• it followed the deliberations of the CUPM Panel on Computing;
  • it followed with interest, and contributed to, continuing discussion on pedagogy, the changing attitudes toward experimentation in mathematics education, and the role of mathematics in society today;
  • and, finally, the Panel met with representatives of the National Council of Teachers of Mathematics, the American Association for the Advancement of Science, and the National Association of State Directors of Teacher Education and Certification, and maintained contact with national curriculum planning groups.

The Panel concluded from this study that a revision of the CUPM recommendations and course guides for Levels I, II, and III was indeed required. Its 1971 report, Recommendations on Course Content for the Training of Teachers of Mathematics, was a result of that decision.

During the early seventies the Panel on College Teacher Preparation continued its interest in the role and preparation of teaching assistants. A 1972 newsletter, "New Methods for Teaching Elementary Courses and for the Orientation of Teaching Assistants," contains a statement by the Panel on teaching experience as part of Ph.D. programs. In 1972 the Panel also issued a booklet entitled Suggestions on the Teaching of College Mathematics whose purpose was to disseminate some ideas about practices that are believed to have contributed to successful teaching of mathematics in colleges and universities.

Two Year Colleges and Basic Mathematics

The Panel on Mathematics in Two-Year Colleges was formed in 1966 following some preliminary study of the need and potential in this area for the kind of activities which CUPM had successfully pursued in other areas. The members of the Panel were chosen from two-year colleges, four-year colleges, and universities so that extensive experience in various phases of education would be available. The Panel initially sponsored a series of meetings at which representatives of a wide spectrum of two-year colleges provided much detailed information about local variations, supplementing the Panel's studies of the national scene. The Panel also participated in several other activities related to the problem, such as meetings of the National Science Foundation Intercommission Panel on Two-Year Colleges, meetings of various organizations of two-year college mathematics teachers, individual visits to institutions, and a wealth of personal contacts.

During this study phase the Panel was divided into subpanels concentrating on three topics: mathematics for general education, mathematics for technical-occupational programs, and mathematics for four-year college transfer programs (in all disciplines). Many two-year college teachers who consulted with the Panel expressed the opinion that guidance was most needed on the first two topics. However, it became increasingly clear as the study progressed that considerable overlap existed in the problems in these three areas and that an initial concentration on the third topic was most natural, both logically and from the viewpoint of CUPM's customary methods of operation. Thus, the Panel decided to concentrate its initial efforts on the construction of a program for university-parallel mathematics courses in two-year colleges. Its report, A Transfer Curriculum in Mathematics for Two-Year Colleges, was issued in 1969.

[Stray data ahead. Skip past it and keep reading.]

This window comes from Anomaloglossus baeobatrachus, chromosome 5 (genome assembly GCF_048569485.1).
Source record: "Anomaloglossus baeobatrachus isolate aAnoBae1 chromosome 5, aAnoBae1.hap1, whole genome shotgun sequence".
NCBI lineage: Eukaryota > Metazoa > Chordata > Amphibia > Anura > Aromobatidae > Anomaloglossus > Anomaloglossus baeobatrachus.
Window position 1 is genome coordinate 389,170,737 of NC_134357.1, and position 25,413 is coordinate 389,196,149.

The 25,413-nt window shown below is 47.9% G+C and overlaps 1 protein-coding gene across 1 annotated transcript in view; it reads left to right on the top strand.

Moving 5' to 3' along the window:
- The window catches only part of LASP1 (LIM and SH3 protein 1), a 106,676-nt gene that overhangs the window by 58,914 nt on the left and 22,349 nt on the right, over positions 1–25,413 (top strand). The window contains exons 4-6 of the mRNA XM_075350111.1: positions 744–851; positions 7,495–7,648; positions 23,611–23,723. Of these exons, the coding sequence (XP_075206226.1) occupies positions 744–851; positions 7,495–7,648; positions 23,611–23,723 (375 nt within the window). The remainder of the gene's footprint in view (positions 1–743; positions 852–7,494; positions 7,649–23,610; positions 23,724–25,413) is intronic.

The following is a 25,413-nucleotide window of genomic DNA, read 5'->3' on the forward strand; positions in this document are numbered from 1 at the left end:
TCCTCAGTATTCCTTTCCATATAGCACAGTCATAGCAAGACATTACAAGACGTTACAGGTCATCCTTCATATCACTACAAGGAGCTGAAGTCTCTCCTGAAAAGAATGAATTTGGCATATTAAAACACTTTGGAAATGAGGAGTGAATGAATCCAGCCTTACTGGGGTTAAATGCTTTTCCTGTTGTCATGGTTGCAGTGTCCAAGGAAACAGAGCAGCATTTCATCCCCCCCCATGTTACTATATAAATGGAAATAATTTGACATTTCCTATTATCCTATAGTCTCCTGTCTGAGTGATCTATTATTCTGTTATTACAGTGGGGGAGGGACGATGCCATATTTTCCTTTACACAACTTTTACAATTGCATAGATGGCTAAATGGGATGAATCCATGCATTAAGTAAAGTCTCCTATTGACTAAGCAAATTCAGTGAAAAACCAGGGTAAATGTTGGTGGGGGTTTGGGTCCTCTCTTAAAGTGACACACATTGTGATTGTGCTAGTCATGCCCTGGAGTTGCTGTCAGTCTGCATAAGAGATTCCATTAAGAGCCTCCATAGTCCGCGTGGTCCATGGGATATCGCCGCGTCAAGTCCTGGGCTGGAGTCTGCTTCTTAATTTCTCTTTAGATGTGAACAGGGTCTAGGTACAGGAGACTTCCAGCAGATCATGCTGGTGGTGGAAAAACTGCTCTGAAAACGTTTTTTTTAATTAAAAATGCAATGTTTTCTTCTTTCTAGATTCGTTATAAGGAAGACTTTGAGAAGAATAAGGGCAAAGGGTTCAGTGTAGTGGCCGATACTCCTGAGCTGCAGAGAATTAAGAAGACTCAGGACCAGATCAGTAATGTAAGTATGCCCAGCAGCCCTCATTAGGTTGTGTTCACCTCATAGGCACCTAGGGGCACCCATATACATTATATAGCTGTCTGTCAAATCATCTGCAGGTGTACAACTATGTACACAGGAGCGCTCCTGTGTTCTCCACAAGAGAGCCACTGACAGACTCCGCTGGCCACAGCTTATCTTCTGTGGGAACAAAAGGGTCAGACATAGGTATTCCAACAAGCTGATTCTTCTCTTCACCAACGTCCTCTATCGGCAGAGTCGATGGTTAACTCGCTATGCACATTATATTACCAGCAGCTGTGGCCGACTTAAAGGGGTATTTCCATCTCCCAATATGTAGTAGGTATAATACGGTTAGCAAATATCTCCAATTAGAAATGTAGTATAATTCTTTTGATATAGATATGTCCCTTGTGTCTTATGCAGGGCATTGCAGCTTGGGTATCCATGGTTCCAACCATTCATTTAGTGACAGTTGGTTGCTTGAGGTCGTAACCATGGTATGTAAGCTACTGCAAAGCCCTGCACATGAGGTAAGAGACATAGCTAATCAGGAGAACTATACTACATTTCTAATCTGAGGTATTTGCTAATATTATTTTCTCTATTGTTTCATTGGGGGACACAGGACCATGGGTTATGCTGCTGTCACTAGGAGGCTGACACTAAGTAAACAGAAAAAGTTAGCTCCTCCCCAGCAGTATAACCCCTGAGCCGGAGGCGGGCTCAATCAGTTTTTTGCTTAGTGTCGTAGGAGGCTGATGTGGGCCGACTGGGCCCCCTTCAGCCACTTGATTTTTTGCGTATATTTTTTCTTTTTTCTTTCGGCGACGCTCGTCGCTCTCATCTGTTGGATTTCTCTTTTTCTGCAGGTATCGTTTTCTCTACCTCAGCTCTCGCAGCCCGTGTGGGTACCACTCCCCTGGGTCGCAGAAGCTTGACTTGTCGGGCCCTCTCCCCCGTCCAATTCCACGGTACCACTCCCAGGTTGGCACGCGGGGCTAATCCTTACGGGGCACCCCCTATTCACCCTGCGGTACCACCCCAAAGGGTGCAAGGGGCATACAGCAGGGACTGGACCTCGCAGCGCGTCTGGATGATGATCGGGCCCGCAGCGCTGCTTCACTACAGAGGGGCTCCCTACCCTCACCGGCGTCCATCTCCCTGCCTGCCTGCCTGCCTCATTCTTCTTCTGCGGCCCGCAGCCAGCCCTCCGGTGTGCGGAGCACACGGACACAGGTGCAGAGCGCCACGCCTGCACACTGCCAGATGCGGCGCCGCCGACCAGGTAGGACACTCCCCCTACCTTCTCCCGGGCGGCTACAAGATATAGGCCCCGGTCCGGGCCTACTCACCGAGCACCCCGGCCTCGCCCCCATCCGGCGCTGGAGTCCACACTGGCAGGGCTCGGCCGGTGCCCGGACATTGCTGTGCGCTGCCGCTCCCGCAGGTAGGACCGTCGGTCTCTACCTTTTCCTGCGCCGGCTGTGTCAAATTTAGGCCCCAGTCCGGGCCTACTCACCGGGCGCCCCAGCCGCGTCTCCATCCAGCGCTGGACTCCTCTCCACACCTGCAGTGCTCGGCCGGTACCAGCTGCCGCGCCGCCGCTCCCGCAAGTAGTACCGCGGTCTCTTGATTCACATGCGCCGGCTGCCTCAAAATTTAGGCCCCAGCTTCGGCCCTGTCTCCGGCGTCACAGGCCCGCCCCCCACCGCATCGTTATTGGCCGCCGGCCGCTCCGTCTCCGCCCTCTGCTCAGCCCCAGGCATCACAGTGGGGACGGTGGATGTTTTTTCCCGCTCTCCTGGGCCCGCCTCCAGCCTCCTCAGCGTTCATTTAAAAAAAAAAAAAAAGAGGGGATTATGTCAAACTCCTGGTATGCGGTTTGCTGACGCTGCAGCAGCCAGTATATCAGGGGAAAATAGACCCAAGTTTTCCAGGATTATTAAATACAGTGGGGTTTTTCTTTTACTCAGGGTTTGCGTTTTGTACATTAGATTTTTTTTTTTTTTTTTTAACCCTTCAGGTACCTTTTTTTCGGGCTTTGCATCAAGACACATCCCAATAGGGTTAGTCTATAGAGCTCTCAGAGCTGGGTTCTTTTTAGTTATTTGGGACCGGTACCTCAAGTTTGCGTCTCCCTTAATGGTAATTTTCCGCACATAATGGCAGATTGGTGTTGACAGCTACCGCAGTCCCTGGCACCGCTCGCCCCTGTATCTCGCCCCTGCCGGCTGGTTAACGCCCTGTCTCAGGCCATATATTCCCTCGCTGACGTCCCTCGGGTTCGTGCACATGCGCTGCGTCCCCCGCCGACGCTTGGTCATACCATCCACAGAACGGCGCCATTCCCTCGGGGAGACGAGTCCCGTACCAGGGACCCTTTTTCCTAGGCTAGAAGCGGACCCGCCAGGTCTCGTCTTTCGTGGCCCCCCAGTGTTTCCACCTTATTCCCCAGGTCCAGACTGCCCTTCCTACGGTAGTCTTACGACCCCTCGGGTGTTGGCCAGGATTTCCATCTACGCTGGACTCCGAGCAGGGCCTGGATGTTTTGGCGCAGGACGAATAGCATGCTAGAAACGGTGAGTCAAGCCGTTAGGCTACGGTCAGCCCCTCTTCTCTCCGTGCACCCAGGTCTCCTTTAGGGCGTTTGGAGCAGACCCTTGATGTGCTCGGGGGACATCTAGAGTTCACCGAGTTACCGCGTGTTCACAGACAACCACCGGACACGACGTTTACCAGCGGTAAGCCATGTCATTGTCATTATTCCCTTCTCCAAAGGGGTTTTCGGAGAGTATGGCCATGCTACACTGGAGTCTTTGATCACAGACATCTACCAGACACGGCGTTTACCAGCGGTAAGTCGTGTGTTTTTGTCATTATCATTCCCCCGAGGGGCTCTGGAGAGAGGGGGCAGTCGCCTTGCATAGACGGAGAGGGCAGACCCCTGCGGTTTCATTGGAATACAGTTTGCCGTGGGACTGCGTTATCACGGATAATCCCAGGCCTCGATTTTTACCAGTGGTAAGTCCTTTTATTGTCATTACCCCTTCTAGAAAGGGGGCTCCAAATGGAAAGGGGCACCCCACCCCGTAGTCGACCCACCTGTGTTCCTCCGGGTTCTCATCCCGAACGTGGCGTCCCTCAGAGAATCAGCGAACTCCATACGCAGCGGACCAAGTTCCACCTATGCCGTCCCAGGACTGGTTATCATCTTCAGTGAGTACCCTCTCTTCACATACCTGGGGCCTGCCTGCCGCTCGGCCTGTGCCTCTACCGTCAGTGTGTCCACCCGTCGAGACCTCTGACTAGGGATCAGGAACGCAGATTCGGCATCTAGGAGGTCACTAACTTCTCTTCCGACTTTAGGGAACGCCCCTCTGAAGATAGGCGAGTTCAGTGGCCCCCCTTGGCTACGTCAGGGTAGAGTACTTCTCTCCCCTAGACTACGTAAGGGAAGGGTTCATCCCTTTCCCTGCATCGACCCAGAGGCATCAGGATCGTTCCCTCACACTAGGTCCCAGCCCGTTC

Concurrent with the decision of the Panel to restrict itself to the university-parallel curriculum, CUPM appointed an ad hoc Committee on Qualifications for a Two-Year College Faculty in Mathematics, whose membership overlapped that of the Panel. The report of this Committee, which appears in this Compendium's section on Training of Teachers, discusses the qualifications of teachers of university-parallel mathematics courses and makes some general remarks concerning two-year college mathematics faculties.

The Transfer Curriculum report is essentially an adaptation of the first part of A General Curriculum in Mathematics for Colleges to the particular circumstances of those students in two-year colleges who intend to transfer to a four-year institution. That report intentionally deferred the consideration of lower-level or non-university-parallel courses as a matter for further study. In 1970 CUPM appointed a Panel on Basic Mathematics to consider the first of these two areas: courses at a level below that of Mathematics A in the Transfer Curriculum. Among the members of this new Panel were persons from the Two-Year College Panel and representatives from developing institutions. The Panel felt that it would be possible to replace many of these courses by a single flexible course which involved a mathematics laboratory and was innovative in its approach. Its recommendations, together with an outline and commentary on the proposed course, appear in the 1971 publication A Course in Basic Mathematics for Colleges.

In 1971 CUPM issued A Basic Library List for Two-Year Colleges. This list was compiled by an ad hoc committee, with the assistance of many teachers from two-year colleges, four-year colleges, and universities.

Having offered suggestions for the improvement of university-parallel and basic mathematics programs, CUPM then turned to the much more complicated area of mathematics for technical-occupational programs in two-year colleges. A reconstituted Panel on Mathematics in Two-Year Colleges laid plans for producing materials designed to improve mathematics instruction for students in these fields. Due to lack of funds, it has not yet been possible to bring these plans to fruition.